Corporate restructuring is a term we use when a corporation makes a significant structural change to the way it functions, either organizationally, operationally, financially, or all of the above.
Corporate restructuring can take place for a variety of reasons. Often, it happens as a result of a company facing challenges with financial pressures, debt, competitors on the rise, or new expectations from the marketplace. After having tried small things to cope with the demands, a company usually lands on restructuring as a way to make large-scale change.
However, there are also restructuring projects that don't arise under duress and can happen when a company simply wants to pivot or change with the times. These efforts are more likely to come from a shift in company vision or an opportunity for potential growth.
What forms can corporate restructuring take?
Corporate restructuring can take many forms because a company can be "restructured" in many ways.
Financial restructuring is one form. This is when an entity changes its capital structure, rebalancing its equity and debt to survive financial pressures from the environment or rising business costs.
Organizational restructuring involves shifting the parts or divisions of a company. For example, if costs need to be cut, two departments might merge into one to lower the need for office space or personnel.
Corporate restructuring could also mean merging with or acquiring other businesses. A statutory merger, for example, could take place when one company merges with another, and only one of those business entities continues. The resulting corporation is now benefitting from two sets of experiences, teams, and work processes.
Another merger might occur as part of a corporate restructuring. For example, a conglomerate might be formed between two companies from very different markets to expand both entities' audience and product range.
Oftentimes, restructuring efforts are a mixture of several of these merges. Some organizational changes are paired with financial consolidation and cutting back of overheads, or there could be a reshuffling of personnel and departments.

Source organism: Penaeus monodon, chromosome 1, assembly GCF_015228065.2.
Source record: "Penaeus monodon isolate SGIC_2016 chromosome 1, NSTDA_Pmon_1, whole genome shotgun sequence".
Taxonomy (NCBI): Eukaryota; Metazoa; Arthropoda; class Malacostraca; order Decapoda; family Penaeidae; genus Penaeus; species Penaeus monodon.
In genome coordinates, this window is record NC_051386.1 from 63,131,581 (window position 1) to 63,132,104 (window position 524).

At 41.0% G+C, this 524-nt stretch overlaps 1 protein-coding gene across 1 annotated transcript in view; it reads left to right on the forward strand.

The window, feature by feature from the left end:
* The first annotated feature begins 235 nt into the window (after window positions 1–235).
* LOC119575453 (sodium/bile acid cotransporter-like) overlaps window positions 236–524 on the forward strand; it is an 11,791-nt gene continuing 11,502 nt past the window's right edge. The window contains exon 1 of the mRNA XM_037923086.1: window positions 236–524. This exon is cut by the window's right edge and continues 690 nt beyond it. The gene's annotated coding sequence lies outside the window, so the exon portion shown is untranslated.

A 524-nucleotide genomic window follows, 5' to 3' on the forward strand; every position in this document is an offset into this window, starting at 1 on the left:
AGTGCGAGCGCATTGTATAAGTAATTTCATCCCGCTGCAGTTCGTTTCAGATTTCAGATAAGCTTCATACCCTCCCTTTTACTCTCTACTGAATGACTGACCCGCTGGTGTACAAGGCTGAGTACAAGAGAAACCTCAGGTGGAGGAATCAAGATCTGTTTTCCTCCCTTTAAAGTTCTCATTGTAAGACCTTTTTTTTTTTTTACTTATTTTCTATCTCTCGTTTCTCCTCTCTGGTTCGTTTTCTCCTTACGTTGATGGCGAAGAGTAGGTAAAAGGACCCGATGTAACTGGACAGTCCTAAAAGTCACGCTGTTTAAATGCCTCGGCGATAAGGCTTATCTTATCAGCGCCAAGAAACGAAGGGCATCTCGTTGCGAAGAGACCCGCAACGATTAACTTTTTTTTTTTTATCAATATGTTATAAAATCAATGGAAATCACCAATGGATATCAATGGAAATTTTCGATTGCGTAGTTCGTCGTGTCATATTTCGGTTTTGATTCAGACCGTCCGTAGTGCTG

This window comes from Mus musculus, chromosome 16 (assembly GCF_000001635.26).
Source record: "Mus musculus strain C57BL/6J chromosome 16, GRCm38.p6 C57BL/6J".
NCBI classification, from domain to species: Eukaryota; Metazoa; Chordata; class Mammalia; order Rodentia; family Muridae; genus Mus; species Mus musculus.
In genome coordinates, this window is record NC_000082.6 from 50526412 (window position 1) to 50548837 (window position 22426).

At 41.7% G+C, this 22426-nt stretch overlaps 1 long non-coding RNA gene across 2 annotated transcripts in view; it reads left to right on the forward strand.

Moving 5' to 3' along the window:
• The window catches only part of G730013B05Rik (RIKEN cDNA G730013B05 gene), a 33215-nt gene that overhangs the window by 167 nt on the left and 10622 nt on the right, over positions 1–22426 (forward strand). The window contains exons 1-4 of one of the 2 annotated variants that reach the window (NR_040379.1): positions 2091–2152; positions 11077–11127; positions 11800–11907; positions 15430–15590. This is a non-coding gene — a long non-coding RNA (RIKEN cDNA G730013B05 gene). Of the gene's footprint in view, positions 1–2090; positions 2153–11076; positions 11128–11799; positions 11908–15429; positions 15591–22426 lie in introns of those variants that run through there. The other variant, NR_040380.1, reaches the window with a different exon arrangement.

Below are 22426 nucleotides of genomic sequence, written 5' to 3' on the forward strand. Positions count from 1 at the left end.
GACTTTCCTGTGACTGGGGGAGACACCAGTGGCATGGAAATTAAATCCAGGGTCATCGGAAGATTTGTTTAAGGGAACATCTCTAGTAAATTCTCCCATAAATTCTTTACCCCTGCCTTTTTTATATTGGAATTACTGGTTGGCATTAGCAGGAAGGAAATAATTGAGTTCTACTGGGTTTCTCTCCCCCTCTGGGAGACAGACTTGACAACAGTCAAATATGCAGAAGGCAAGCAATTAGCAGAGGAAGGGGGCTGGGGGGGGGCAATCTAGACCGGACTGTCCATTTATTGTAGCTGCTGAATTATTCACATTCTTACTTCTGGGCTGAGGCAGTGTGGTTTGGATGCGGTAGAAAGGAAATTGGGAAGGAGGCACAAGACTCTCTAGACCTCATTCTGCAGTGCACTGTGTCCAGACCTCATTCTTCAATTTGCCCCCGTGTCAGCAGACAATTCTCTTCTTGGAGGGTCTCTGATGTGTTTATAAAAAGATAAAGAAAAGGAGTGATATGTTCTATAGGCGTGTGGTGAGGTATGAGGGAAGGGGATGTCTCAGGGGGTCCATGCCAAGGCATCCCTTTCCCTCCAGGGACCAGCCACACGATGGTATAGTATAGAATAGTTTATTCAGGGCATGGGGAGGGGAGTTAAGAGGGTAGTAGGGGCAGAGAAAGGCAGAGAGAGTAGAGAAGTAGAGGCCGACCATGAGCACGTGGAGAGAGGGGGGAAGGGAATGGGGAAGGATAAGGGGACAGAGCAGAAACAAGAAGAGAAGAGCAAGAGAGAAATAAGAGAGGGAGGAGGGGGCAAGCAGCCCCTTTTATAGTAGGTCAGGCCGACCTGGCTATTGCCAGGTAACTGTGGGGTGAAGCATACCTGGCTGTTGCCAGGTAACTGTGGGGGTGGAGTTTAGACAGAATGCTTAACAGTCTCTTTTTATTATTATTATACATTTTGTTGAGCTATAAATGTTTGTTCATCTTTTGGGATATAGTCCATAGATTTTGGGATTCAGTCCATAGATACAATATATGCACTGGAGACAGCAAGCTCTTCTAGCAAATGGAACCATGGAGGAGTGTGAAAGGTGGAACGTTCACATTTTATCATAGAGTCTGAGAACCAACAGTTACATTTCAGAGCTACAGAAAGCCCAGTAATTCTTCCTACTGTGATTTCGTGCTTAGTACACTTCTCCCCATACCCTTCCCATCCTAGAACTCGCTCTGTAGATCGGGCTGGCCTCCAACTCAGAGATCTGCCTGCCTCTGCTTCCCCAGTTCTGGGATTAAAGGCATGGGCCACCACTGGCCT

Whatever restructuring looks like, it always brings change, and this can cause a host of challenges for leaders and team members, especially if employees or departments are laid off, roles are shifted, or the mission of the company evolves in a major way.
What happens when restructuring is successful?
The goal of corporate restructuring is often to leave an organization in a more stable, prosperous state, better able to adapt to the challenges and opportunities of the environment and the market. To that end, a successful restructuring could look like a company with fewer overheads and fewer locations but more room to grow and more budget to spend on developing one project to capture a certain audience segment.
A real-world example of a restructuring project that succeeded in its goals is Tesla. In response to pressure from investors to free up cash and improve operational efficiency, CEO Elon Musk completely shifted its organizational structure, "flattening" its hierarchy of managers in order to gain quicker, more productive communication that could respond better to the needs of an innovative product line. Not only is Tesla thriving post-restructuring in terms of profitability but it has tracks to run on moving forward.
Corporate restructuring can be a bold but necessary move in the life of a company. Whether it comes out of a new opportunity in the market or a turn of events that causes increased financial pressure, restructuring can create a new version of a company — one that is better able to withstand the tests of time and take advantage of change. If you are thinking it may be time to restructure your company in some way, but aren't sure where to begin, contact us today